In this paper, we consider achieving these properties with the help of monetary transfers. Fair allocation with money is well-established, especially in the context of room-rent division. A feature of most of the work in the area is that each agent has demand for exactly one item (room)(Aragones, 1995; Klijn, 2000; Maskin, 1987; Su, 1999; Svensson, 1983). More general models where envy-freeness is achieved via side-payments have been considered by Haake et al. (2002) and Meertens et al. (2002). Chevaleyre et al. (2017) consider the distributed allocation of goods and focussed on convergence to envy-free and efficient outcomes via trades among agents.

More recently, there has been focus on computing envy-free allocations when agents have demands for multiple items and monetary transfers are allowed (Haake et al., 2002). In particular, Halpern and Shah (2019) popularized the problem of finding allocations for which minimal subsidies will result in envy-freeness.111The problem of computing minimal subsidies to achieve fairness can be viewed under the framework of “control of fair division” (Aziz et al., 2016) whereby fairness is achieved by minimal modification to the original problem. In followup work, the computational of minimal subsidies has been considered in further depth both from the perspectives of exactly minimal subsidies (Brustle et al., 2019) and approximately minimal subsidies (Caragiannis and Ioannidis, 2020). In our model, the valuations can be positive or negative and we additionally target equitability. In particular, we use a simple formula for the payment given to each agent.

3 Setup

We consider the setting in which there is a set of agents and a set of tasks . Each agent has a valuation function . The function specifies a value for a given bundle . The value can be positive or negative. We assume that for all .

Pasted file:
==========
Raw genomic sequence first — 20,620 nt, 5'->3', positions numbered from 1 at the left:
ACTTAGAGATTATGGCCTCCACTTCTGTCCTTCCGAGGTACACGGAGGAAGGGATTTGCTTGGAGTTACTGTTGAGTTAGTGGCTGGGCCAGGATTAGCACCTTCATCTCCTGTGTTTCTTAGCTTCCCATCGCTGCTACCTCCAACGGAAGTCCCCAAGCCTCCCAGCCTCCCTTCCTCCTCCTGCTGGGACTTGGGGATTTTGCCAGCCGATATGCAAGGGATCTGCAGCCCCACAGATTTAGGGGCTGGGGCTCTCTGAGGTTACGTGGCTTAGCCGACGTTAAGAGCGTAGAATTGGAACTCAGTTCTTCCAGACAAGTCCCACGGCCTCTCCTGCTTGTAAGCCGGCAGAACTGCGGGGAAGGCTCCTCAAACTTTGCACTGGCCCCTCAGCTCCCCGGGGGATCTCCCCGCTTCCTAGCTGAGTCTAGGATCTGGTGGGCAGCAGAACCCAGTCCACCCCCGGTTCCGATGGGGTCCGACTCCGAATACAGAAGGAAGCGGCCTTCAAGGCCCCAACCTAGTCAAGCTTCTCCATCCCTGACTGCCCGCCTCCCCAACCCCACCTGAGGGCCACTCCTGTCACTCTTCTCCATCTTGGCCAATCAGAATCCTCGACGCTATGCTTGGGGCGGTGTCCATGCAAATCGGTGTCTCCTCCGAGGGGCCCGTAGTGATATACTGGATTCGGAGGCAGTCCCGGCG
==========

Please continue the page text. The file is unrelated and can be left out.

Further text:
The valuation function of an agent is supermodular if for each , and , . The valuation function of an agent is additive if for each , and such that , the following holds: . The valuation function of an agent is superadditive if for each , and such that , the following holds: . Note that supermodularity and additivity are stronger conditions than superaddivity. We assume that valuations satisfy the weaker notion of superaddivity.

An allocation is a partitioning of the tasks into bundles where is the bundle allocated to agent . For an allocation , the social welfare is .

An outcome is a pair consisting of the allocation and the payments made by the agents. Formally, an outcome is a pair where is the allocation that specifies bundle for agent and specifies the payment made by agent . If is negative, it means agent gets money. We say that is balanced if .

An agent ’s utility for a bundle-payment pair is . In other words, we assume quasi-linear utilities. An outcome is envy-free if for all , it holds that . An outcome is equitable if for all , . An allocation is envy-freeable if there exists a payment function such that is envy-free. An allocation is equitable-convertible if there exists a payment function such that is equitable. An allocation is EFEQ-convertible if there exists a payment function such that is both equitable and envy-free.